Waldemar IV (ca. 1320-1375) reunited the kingdom of Denmark under his rule, presenting a strong, nationalistic challenge to the mercantile Hanseatic League.
Waldemar IV was born to a bankrupt crown. In 1320, the year he was born, his father, King Christoffer II, was trading royal power to Denmark's nobles and clergy in an effort to maintain his rule. It was a narrow balancing act that had Christoffer II and his predecessors spending Denmark's wealth and their political resources on fruitless wars within their realm and military campaigns against their own nobility. At the time of Waldemar's birth, the state's creditors were demanding payment.
The province of Holstein, one of the wealthiest within the Danish realm, had become one of the leading lenders to the king's court. By 1326, Count Gert of Holstein, had amassed enough wealth and power that he schemed to replace the king with an underage pretender, Valdemar, Duke of Slesvig. In Scania, the nobility elected in the early 1330s to switch their loyalties away from the Danish throne, and chose Magnus Eriksson, then the underage King of Norway and Sweden, as their king. Christoffer II died in 1332, leaving the Danish state in shambles.
In the midst of the intrigues that swirled between the Danish nobility and the Danish Court between 1332 and 1340 was the influence of the German Hanseatic League. Founded in the mid-13th century, the Hanseatic League was an association of medieval German towns that drew together to advance their common commercial interests. The League's name was derived from the Old High German word "hansa," which means "association." The Hansa was formed by mercantile towns in the north of Germany that united to quash piracy in the Baltic and North Seas and to provide safety from brigands for their traders on land. The League grew out of numerous smaller associations. As its power grew it devised commercial laws, prepared charts and navigational aids, and used its growing power in diplomatic ways to win concessions for its textile merchants, grain traders, and other trade representatives.
From the death of Christoffer II in 1332 until 1340, previous wars and court intrigues added to the debts owed to the Counts of Holstein and to other creditors, and combined to prevent Denmark from having a king. All taxes and wealth from the lands owned by the Danish Crown were due to its creditors, and eliminated the monarchy's income. Without an income, the Danish Crown could not, indeed, afford to have a king.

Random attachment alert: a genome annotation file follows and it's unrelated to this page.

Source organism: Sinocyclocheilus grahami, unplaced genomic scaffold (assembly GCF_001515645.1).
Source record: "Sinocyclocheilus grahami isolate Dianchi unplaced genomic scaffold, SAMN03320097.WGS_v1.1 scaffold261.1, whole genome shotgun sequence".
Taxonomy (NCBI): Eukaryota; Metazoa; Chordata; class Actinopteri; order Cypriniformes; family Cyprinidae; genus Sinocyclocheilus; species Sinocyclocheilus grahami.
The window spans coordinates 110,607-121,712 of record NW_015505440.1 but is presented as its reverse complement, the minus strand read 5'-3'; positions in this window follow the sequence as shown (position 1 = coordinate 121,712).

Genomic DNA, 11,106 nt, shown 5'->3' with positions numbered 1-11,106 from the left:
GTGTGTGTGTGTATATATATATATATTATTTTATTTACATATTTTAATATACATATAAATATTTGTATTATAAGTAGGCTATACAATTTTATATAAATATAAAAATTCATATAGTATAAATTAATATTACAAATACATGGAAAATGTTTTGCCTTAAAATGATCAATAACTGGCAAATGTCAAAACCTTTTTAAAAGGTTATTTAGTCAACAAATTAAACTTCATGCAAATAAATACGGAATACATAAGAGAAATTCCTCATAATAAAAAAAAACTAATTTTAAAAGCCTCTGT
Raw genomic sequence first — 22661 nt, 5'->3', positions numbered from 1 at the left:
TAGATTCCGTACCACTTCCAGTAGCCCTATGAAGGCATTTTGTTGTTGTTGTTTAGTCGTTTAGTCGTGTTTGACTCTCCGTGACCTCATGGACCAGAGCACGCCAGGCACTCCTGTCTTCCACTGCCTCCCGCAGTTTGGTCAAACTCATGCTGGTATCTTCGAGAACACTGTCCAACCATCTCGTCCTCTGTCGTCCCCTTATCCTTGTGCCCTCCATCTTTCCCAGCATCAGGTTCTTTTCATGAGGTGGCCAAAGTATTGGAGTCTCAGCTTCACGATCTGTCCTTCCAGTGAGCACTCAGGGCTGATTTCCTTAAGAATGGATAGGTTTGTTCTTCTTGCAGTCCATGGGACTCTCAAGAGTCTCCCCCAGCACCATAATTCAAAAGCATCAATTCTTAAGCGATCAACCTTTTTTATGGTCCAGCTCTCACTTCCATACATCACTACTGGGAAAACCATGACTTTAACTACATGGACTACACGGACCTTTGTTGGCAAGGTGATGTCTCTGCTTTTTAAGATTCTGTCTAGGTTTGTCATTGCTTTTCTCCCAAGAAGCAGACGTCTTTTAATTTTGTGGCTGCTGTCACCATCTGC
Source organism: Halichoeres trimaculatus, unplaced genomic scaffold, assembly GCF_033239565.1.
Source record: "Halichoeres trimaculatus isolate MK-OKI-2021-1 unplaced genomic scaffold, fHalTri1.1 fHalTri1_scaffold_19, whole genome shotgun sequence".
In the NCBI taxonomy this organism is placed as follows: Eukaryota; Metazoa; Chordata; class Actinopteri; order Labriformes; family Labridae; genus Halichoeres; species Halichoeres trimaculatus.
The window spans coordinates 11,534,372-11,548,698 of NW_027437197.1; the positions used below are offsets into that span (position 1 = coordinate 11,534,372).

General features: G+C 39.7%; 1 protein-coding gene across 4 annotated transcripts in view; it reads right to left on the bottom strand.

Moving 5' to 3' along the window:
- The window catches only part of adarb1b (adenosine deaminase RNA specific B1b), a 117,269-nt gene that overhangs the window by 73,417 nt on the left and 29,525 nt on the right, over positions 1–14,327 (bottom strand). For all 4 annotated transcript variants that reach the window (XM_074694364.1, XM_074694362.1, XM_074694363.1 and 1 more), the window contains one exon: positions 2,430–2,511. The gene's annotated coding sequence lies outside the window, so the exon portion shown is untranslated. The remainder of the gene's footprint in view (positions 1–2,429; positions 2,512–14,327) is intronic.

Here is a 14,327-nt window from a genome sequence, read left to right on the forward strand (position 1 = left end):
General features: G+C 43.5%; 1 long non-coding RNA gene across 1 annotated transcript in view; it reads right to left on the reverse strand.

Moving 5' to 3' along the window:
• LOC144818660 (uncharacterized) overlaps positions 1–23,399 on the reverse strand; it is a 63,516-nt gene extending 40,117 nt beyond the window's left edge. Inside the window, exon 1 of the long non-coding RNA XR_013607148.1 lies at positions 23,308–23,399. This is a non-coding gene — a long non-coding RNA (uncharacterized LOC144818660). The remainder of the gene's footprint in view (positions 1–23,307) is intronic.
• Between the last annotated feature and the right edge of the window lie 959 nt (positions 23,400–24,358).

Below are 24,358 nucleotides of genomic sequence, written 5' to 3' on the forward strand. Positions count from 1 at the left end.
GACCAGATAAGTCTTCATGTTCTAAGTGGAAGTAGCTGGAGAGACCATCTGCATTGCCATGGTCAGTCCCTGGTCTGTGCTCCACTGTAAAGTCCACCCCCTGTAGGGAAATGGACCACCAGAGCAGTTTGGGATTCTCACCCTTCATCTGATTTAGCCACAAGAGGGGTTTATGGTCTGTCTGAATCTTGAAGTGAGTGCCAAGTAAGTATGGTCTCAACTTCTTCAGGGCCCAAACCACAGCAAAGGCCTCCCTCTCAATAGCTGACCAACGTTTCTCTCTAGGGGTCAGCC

In this eight-year period, Denmark was ruled by the Counts of Holstein. Gert and his brother lorded over the Danish peasantry and, in turn, were lorded over by Germans from the Hanseatic League. The Holsteiners had borrowed heavily from the Hansa, and acted as vassals to their German creditors.
The German control was deeply resented by other Danish nobles, and the Danish peasantry deeply resented the rule of the Holsteiners. Gert and his brother drove the Danish peasantry severely to raise taxes they wanted to repay their debts. As a result, there were numerous revolts against the Holsteiners. During one of these revolts, in April 1340, Count Gert of Holstein was slain. With his death, the unity of the Holstein faction was shaken. Gert's sons agreed to allow King Christoffer II's son, the 20-year-old Waldemar, to be appointed king.
While Denmark was experiencing the rule of the Holsteiners, Waldemar was being reared in the court of Louis IV of Bavaria. Louis was crowned Holy Roman Emperor in 1328, and had become related to Christoffer of Denmark through the marriage of Christoffer's daughter to Louis' son, the Margrave of Brandenburg. Waldemar benefited from that alliance, and was schooled in the Court of the Margrave of Brandenburg.
Waldemar's upbringing served him well. On being put on the Danish throne, he shocked the Holstein faction that had thought they would easily control and influence the young king. Waldemar quickly consolidated his power and set to building ties with the Catholic Church, the Danish nobility, and the Danish people to establish national unity and to circumvent and displace the Holstein faction.
While the sons of Count Gert continued to control the estates that were mortgaged to their father, Waldemar used the support of the Danish people, nobility, and the Catholic Church to restore national unity and royal power. Over a period of 20 years, Waldemar won back lands alienated in the waning years of his father's rule and in the interregnum. He raised money through a variety of ways, including the sale in 1346 of lands claimed by the Danish throne in northern Estonia to the Order of the Teutonic Knights, and the efficient management of royal estates. He used the money to relieve the debts owed by the throne of Denmark. His taxes were less burdensome on the people of Denmark than those imposed previously by the Holsteiners.